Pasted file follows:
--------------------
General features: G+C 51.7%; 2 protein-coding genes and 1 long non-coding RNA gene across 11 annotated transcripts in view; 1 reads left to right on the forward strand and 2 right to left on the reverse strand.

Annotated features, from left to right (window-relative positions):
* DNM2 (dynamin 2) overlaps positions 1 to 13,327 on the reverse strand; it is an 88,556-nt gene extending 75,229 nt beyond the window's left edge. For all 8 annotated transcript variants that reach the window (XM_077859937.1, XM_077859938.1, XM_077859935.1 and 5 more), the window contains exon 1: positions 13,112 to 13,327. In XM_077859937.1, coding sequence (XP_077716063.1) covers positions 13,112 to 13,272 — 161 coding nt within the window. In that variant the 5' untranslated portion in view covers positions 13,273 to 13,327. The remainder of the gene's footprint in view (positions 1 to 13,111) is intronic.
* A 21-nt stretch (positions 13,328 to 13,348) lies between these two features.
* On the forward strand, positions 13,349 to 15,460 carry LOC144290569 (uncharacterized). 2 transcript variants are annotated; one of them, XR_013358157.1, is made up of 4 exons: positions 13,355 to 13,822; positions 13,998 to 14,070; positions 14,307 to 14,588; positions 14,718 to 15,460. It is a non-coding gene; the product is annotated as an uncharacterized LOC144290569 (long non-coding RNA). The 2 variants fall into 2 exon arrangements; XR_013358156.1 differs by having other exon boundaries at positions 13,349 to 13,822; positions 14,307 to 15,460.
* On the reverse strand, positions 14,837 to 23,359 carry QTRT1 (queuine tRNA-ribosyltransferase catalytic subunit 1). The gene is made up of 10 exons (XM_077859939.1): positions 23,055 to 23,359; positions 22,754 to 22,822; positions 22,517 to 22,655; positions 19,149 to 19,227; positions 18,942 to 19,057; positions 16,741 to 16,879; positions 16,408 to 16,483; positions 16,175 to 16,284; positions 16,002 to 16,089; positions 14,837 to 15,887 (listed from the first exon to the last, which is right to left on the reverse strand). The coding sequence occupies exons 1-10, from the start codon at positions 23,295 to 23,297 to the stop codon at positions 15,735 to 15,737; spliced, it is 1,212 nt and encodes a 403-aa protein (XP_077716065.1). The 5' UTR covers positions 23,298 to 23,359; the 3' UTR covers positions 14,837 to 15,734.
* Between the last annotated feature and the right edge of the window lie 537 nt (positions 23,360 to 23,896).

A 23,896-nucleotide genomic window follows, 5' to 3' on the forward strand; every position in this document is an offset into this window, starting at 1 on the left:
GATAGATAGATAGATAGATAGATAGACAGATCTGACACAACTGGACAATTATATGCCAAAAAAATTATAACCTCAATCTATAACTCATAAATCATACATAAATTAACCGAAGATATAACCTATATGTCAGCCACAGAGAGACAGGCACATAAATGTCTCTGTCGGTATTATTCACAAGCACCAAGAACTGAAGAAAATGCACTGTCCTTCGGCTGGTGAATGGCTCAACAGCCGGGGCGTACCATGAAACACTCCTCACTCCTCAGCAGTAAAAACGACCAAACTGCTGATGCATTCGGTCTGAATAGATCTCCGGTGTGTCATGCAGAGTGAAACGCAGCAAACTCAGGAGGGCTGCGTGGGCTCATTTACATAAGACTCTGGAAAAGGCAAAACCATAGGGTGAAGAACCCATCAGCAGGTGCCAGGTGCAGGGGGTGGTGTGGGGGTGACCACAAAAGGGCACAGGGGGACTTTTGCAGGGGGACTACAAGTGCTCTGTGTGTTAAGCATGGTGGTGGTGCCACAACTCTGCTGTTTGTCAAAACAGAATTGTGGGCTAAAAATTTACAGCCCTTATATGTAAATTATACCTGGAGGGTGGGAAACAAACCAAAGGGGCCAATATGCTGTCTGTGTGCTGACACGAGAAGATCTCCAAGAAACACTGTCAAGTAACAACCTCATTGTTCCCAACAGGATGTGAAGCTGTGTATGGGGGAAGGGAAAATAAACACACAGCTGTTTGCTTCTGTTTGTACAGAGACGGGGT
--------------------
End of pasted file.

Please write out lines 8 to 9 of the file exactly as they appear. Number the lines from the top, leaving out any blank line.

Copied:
A 23,896-nucleotide genomic window follows, 5' to 3' on the forward strand; every position in this document is an offset into this window, starting at 1 on the left:
GATAGATAGATAGATAGATAGATAGACAGATCTGACACAACTGGACAATTATATGCCAAAAAAATTATAACCTCAATCTATAACTCATAAATCATACATAAATTAACCGAAGATATAACCTATATGTCAGCCACAGAGAGACAGGCACATAAATGTCTCTGTCGGTATTATTCACAAGCACCAAGAACTGAAGAAAATGCACTGTCCTTCGGCTGGTGAATGGCTCAACAGCCGGGGCGTACCATGAAACACTCCTCACTCCTCAGCAGTAAAAACGACCAAACTGCTGATGCATTCGGTCTGAATAGATCTCCGGTGTGTCATGCAGAGTGAAACGCAGCAAACTCAGGAGGGCTGCGTGGGCTCATTTACATAAGACTCTGGAAAAGGCAAAACCATAGGGTGAAGAACCCATCAGCAGGTGCCAGGTGCAGGGGGTGGTGTGGGGGTGACCACAAAAGGGCACAGGGGGACTTTTGCAGGGGGACTACAAGTGCTCTGTGTGTTAAGCATGGTGGTGGTGCCACAACTCTGCTGTTTGTCAAAACAGAATTGTGGGCTAAAAATTTACAGCCCTTATATGTAAATTATACCTGGAGGGTGGGAAACAAACCAAAGGGGCCAATATGCTGTCTGTGTGCTGACACGAGAAGATCTCCAAGAAACACTGTCAAGTAACAACCTCATTGTTCCCAACAGGATGTGAAGCTGTGTATGGGGGAAGGGAAAATAAACACACAGCTGTTTGCTTCTGTTTGTACAGAGACGGGGT